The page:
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Franklin Park Zoo unveils Nature's Neighborhoods - the new George Robert White Fund Children's Zoo

Zoo New England announced today that Nature’s Neighborhoods at Franklin Park Zoo, an educational, interactive exhibit that immerses children and families in a world of nature, adventure and imaginative play, will open to the public on Thursday, September 1. The innovative $7.2 million project was announced in March 2014. The space, which occupies and expands upon the former Children’s Zoo exhibit, began construction in fall 2015 and will open to the public following a ribbon-cutting ceremony at 10:00 a.m.  

Nature’s Neighborhoods guides visitors through diverse ecosystem “neighborhoods”—The Woodlands, Wetlands, Grasslands, and Thicket—replicating different bio-geographical regions. The goal is to encourage visitors to rediscover their inherent connection to the natural world by exploring various habitats and to understand the roles that living creatures play in healthy, thriving environments. Featured animal exhibits include red pandas, muntjac, prairie dogs, and various aviary species including a white-naped crane, red-breasted goose, Baikal duck, and an Azure-winged magpie.

“We designed the exhibit to introduce children to the concept of ecology in a fun, meaningful way by relating to something they understand: neighborhoods,” said John Linehan, President and CEO of Zoo New England. “Nature’s Neighborhoods will help to teach children the role they can play in preserving the environment by giving them an opportunity to explore and discover in a hands-on, memorable way.”

Children are encouraged to navigate the exhibit as they please, shaping their own experiences by exploring and challenging themselves in a safe environment. Adventure play elements include:

  • Bamboo Climber, incorporating live bamboo plantings and an array of vertical, tilted, crossed and intersecting “bamboo” poles
  • Eagle’s Nest, a giant eagle’s nest built around an oak tree offering an “eagle’s-eye” view of the Zoo
  • Grass Maze, perennial grasses make for a perfect maze in which children explore looking for sculpted elements representing animals that live in the grasslands.
  • Prairie Dog Pop Up: The new prairie dog town provides a unique opportunity to get up close and personal. The exhibit design provided two windows of opportunity to immerse oneself into the exhibit and come face to face with these always busy little critters.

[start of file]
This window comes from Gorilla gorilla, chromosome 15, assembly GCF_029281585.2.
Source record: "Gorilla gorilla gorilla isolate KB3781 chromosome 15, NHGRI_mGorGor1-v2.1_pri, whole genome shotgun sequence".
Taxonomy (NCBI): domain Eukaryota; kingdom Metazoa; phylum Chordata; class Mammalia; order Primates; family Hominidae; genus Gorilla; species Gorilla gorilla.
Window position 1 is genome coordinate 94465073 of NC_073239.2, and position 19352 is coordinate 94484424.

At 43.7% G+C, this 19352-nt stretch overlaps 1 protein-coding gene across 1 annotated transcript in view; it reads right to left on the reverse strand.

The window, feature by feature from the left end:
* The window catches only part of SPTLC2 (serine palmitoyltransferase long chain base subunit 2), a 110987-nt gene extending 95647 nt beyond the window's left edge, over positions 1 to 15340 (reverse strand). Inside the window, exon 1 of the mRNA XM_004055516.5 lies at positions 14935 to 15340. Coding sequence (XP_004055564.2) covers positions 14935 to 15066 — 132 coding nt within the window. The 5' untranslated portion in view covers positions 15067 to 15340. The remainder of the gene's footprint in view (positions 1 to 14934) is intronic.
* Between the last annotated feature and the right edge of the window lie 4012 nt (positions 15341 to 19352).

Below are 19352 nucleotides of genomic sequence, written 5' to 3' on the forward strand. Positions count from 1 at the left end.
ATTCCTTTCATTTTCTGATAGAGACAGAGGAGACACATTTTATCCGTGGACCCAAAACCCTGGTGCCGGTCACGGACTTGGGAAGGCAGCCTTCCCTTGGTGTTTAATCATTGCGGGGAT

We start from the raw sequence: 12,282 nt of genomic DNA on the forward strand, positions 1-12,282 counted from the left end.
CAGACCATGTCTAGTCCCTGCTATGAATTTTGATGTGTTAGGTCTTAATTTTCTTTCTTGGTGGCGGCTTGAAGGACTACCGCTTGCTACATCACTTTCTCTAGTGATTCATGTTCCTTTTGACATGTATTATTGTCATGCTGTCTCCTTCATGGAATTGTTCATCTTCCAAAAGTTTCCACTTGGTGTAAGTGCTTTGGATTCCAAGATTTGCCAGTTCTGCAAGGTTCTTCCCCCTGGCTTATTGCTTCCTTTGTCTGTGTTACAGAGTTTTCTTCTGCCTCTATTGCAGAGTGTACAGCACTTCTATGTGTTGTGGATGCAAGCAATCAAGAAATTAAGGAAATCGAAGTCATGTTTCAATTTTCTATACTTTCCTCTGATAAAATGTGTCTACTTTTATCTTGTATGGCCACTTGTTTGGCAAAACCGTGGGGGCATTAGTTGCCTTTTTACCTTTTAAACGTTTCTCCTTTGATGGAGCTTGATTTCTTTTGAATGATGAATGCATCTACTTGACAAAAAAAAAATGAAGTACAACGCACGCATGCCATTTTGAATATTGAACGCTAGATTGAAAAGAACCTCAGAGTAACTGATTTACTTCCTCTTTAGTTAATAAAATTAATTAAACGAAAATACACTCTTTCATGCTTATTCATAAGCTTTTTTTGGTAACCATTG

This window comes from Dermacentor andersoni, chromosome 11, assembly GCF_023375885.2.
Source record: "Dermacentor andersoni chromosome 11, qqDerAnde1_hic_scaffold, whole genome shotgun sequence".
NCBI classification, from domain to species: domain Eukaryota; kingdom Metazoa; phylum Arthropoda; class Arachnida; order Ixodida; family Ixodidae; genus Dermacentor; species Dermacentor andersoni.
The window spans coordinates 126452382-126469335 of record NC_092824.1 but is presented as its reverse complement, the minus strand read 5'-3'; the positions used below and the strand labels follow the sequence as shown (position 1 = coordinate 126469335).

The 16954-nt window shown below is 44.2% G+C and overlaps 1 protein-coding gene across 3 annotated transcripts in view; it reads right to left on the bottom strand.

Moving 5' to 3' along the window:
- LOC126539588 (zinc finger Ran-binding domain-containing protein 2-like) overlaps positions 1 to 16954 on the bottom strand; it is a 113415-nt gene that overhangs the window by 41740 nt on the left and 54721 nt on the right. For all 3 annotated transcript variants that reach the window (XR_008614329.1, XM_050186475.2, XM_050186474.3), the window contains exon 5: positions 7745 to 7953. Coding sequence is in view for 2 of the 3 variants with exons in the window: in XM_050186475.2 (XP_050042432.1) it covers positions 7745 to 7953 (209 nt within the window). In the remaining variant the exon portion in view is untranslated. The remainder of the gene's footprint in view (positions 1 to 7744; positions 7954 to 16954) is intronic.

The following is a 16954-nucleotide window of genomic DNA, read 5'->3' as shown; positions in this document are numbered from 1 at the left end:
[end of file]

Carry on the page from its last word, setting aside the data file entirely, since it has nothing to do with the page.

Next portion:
The exhibit also includes two turtle ponds that host a handful of spotted turtles and an adult Blanding’s turtle. More of this semi-aquatic reptile species will be introduced to the exhibit next summer as part of Zoo New England’s local conservation work to preserve wild populations of Blanding’s turtles. Through this project, turtle hatchlings are raised in a safe, stable environment at the Zoo until they are ready for re-release into the wild, which greatly increases their survival rate.

By incorporating universal design principals, the space will not only be accessible but will be inclusive for children and families of all abilities. Educational programming for homeschool classes, toddler programs, camps, and other groups will focus on the importance of healthy habitats and ecosystems and the many factors that contribute to each.

“This is an incredibly exciting moment for Franklin Park Zoo and we are thrilled to present this engaging space that will positively benefit children for years to come,” said David Porter, Zoo New England Board of Directors Chair. “We are grateful to everyone who contributed to the success of this important project.”

The George Robert White Fund made a $3 million capital investment to build Nature’s Neighborhoods, which occupies and expands the space of the previous George Robert White Fund Children’s Zoo. Generous support for Nature’s Neighborhoods at the George Robert White Fund Children’s Zoo also comes from the Massachusetts Cultural Facilities Fund, the Barr Foundation, the Yawkey Foundations, Robert L. Beal, Grace and Ted Fey, Peter A. Wilson, The Charisma Fund - Lucy R. Sprague Memorial Fund, Emily V. Wade, Cabot Family Charitable Trust, Highland Street Foundation, the Gifford Family, Citizens Bank and AT&T, among other generous donors.

Cambridge Seven Associates was the lead architect for the project, and Main Street Design, also of Cambridge, was the project’s exhibit designer.